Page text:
Forest Diary: A Burning Need in the New Forest
Published: Thursday 2 March 2017
Open Forest Manager Dave Morris explains why you might see controlled heath fires around the New Forest in the coming weeks and the benefits they bring.
In the next few days and weeks we are hoping for drier weather to allow us to carry out our annual controlled burning programme across the Crown lands of the New Forest. We usually start the process of burning areas of heather and gorse in February, to encourage new growth that brings benefits to a variety of plants and wildlife.
The cold snap hampered our start this year, but the still-wet ground now offers protection to the peaty soil. Last week we began ‘test burning’ at a few small sites, which determined the readiness of the vegetation for burning and once satisfied, we’ll begin our programme in earnest.
The target programme this season is 263 hectares – which is only 2% of the total heathland area across the Crown lands. But even this relatively small proportion of heath offers a valuable mosaic effect of different aged habitats, which as well as providing diversity also provides us with effective firebreaks to protect large areas of heathland, woodland and private property from wildfire.
Other landowners managing publicly accessible Sites of Special Scientific Interest land take a similar approach to burning, which encourages the heather to regenerate. This includes the National Trust and we’ve recently been advising Hampshire and Isle of Wight Wildlife Trust staff about the use of controlled burning as a tool to help manage heaths which they look after.
Our staff have excellent practical knowledge of the Forest and whilst it may look dangerous at first, I can assure you that we have work closely with Hampshire Fire and Rescue Service during our burning season. This enables them to build on practical experience and knowledge of fire behaviour on heathlands and how to tackle them in a wildfire situation.
We have two to three teams of experienced burners, made up of Forestry Commission staff and trained contractors, who work to complete as many burns as possible in the short time available. They are assessing ground conditions on a daily basis to make sure that they remain suitable. At first, we’ll complete just a couple of sites a day but we’ll progress to around ten controlled burns a day across the New Forest. The smoke can hang in the still air during periods of settled weather and it’s not unusual for both the Forestry Commission and Fire Service to receive many calls about the Forest being ‘on fire’!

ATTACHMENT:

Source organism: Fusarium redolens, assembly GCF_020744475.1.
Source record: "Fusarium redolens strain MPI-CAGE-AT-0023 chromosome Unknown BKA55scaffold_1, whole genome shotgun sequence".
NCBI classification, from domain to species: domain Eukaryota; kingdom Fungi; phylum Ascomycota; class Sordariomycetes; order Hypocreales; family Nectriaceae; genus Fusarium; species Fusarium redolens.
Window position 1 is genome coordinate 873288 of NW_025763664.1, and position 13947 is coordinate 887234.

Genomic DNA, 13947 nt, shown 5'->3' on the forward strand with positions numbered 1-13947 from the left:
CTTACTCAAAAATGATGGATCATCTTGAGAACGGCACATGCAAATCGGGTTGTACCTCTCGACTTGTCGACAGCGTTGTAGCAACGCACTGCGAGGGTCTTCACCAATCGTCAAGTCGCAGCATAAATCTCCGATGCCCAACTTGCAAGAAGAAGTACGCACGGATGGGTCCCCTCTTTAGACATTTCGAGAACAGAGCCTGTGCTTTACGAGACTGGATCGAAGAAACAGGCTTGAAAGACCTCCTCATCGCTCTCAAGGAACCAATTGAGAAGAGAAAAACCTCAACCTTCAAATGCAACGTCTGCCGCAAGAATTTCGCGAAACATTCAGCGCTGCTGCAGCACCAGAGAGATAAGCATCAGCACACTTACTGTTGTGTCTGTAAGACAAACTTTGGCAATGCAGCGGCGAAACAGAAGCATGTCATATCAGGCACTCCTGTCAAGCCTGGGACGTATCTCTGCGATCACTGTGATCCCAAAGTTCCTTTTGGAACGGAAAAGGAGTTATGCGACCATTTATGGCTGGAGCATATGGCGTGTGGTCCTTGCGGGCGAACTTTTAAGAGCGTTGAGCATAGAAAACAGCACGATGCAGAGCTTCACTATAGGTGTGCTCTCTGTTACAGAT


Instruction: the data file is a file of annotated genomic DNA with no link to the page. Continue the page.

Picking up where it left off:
Open burns across the Forest can look alarming to passers by, but the controlled nature and planned programme of works have real benefits for the Forest environment and the area will quickly recover. Heathland is a low nutrient habitat and needs to be maintained. Otherwise, the vegetation would rot and decay in-situ, returning nutrients to the soil which would affect and ultimately destroy the delicate balance of our heathlands.
The wildlife and vegetation actually benefit from our intervention. For example, woodlarks do well on newly bare ground and reptiles and insects thrive from the ‘edge’ effect that is created. Far from tampering with nature, this work is in fact protecting it and ensuring the local landscapes we know and love are here for many years to come.
Research part-funded by the New Forest Higher Level Stewardship (HLS) Scheme provides scientific evidence that burning does ‘encourage good quality heath, high dwarf shrub cover, low bracken cover, habitat for some heathland specialist invertebrates and, in the early years, open habitat for reptiles and ground active invertebrates.'
For more information about forestry operations in the New Forest please visit www.forestry.gov.uk/newforest